Ureteral obstruction in a cat
A 4 year old, male castrated, domestic longhair presented to the Cornell Internal Medicine Service for a two month recheck following an acute renal failure (ARF) episode. During his previous visit two months prior he had presented to the Cornell Emergency Service with a complaint of listlessness, lethargy, and vomiting bile. Blood work revealed severe azotemia (BUN 242mg/dL, creatinine 30 mg/dL), hyperkalemia (8 mEq/L), hyperphosphatemia (12.8 mEq/L), and a high anion gap metabolic acidosis. An ECG exhibited tented T-waves and flattened P-waves consistent with hyperkalemia. An abdominal ultrasound revealed bilateral pyelectasia (more severe on the right), bilateral proximal hydroureters, and a very small bladder. On urinalysis, protein, white blood cells, and bacteria were observed, consistent with a urinary tract infection. He was medically managed overnight (IV fluids with dextrose, diuretics, calcium gluconate, insulin, and antibiotics) in an effort to correct electrolyte imbalances, stabilize his acid base abnormalities, and promote urine production. However medical management was unsuccessful in fully achieving any of these goals so the patient was transferred to another facility to receive hemodialysis the following morning. The patient’s azotemia improved greatly following several treatments of intermittent hemodialysis [BUN 37 mg/dL (ref 15-34), Creatinine 2.6 mg/dL (ref 0.8-2.3)]. A recheck ultrasound was performed and showed mild improvement in his left kidney characterized by improved renal pelvic dilation (improved from 2.2 cm on initial presentation down to 1.6 cm. His right kidney remained unchanged but given his clinical improvement, further diagnostics were not pursued. Although he continued to improve clinically, the etiology for his acute renal failure crisis remained unknown. The patient was discharged with baytril and subcutaneous fluids.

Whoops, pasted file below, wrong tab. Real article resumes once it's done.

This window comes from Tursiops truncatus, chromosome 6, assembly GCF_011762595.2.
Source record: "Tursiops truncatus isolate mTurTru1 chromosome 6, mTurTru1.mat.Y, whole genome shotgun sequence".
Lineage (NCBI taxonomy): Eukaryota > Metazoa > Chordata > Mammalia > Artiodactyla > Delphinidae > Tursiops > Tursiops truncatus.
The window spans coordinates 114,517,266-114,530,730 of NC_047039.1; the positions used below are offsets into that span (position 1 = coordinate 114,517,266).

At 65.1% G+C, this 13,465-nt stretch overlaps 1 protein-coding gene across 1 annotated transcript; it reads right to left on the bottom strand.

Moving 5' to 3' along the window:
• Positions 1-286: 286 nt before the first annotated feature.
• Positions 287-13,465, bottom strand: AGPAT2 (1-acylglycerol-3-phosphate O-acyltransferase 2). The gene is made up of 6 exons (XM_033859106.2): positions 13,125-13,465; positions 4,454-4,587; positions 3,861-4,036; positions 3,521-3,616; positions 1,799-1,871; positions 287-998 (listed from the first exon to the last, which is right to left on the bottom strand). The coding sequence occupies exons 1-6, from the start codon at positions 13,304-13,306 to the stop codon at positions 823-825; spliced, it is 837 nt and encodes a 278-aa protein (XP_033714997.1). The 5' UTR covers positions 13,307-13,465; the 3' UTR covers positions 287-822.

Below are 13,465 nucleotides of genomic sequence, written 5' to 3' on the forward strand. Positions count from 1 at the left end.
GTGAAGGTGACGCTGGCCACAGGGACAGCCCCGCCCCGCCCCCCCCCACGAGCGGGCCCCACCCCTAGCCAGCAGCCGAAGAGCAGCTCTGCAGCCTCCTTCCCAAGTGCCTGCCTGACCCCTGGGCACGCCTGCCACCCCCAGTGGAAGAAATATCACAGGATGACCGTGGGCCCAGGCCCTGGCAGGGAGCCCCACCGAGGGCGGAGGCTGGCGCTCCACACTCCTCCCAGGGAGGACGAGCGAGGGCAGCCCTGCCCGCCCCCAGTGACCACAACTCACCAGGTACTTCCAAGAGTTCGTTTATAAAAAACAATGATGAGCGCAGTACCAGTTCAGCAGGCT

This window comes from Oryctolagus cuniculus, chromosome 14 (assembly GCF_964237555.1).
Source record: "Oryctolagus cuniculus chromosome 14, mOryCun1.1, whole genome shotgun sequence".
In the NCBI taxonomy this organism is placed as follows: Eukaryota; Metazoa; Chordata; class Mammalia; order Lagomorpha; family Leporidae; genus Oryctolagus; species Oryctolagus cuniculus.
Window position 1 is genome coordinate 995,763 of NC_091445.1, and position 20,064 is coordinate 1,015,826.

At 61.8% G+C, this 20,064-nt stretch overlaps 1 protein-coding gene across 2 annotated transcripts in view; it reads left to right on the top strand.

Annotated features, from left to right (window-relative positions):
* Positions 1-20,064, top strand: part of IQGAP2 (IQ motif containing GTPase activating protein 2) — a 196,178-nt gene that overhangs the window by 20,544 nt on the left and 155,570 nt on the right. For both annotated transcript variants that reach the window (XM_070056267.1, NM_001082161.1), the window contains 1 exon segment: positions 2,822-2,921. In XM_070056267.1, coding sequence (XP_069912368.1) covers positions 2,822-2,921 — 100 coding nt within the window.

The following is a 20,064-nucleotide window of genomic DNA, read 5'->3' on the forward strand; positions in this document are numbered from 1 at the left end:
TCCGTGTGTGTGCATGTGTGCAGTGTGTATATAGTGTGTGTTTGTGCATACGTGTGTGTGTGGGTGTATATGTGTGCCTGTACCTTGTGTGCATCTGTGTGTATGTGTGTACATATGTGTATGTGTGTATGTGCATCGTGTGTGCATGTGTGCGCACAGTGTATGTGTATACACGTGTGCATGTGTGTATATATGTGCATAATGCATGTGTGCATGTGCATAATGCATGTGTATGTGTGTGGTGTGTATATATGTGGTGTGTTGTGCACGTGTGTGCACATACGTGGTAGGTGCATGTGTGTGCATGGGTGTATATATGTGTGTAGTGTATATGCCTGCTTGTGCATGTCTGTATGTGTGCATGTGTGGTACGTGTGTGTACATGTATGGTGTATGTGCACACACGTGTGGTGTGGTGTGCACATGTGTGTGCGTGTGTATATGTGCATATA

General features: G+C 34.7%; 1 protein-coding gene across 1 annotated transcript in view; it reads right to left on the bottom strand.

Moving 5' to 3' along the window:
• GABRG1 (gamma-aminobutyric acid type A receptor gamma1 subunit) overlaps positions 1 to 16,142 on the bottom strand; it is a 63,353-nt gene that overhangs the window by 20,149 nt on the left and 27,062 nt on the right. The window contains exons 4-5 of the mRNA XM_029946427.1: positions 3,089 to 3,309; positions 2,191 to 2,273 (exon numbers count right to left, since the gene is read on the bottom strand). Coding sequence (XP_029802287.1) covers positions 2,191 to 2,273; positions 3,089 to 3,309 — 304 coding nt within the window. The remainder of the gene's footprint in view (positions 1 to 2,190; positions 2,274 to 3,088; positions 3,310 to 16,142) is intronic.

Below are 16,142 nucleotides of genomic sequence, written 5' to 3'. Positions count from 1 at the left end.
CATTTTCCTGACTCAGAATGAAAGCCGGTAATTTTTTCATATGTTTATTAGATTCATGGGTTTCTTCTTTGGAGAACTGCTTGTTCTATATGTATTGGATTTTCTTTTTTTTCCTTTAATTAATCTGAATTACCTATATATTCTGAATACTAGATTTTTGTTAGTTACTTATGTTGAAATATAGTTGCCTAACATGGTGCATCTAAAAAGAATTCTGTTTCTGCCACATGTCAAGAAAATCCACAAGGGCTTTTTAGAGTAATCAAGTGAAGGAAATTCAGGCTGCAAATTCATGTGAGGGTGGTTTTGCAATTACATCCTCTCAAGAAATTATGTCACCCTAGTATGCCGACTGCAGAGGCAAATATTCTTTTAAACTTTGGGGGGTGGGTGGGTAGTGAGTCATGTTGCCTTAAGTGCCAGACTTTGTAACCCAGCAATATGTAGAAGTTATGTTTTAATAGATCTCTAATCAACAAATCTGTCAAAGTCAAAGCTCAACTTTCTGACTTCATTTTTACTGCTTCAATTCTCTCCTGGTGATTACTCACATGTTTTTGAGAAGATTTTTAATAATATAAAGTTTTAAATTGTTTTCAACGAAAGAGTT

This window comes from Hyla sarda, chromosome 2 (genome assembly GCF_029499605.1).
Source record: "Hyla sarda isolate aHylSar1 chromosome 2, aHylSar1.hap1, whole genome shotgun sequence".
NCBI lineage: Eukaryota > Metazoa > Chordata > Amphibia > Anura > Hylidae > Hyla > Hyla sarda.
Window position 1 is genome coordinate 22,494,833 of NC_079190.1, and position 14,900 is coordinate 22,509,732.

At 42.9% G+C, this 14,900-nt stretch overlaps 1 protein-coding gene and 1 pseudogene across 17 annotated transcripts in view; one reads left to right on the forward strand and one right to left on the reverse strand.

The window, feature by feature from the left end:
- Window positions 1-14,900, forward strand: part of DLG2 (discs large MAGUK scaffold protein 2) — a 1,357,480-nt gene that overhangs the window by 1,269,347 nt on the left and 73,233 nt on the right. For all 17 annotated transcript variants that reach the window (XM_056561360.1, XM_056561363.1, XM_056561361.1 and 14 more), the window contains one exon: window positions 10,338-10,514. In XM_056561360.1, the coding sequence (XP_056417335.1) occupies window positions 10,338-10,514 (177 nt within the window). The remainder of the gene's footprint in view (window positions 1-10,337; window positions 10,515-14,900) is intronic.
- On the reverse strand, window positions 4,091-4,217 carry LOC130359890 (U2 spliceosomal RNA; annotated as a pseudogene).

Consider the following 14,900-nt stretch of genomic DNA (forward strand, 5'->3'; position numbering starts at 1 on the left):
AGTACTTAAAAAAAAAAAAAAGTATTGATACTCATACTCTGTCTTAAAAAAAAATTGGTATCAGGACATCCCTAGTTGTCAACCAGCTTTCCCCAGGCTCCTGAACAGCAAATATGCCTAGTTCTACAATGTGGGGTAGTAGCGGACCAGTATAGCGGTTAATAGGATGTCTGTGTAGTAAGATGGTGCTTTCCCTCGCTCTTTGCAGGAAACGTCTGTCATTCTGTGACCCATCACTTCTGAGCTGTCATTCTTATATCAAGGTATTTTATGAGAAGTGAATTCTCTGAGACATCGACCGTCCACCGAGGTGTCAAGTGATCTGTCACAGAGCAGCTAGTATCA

Senior seminar paperSeminar SF610.1 2010
Cats -- Diseases -- Case studies
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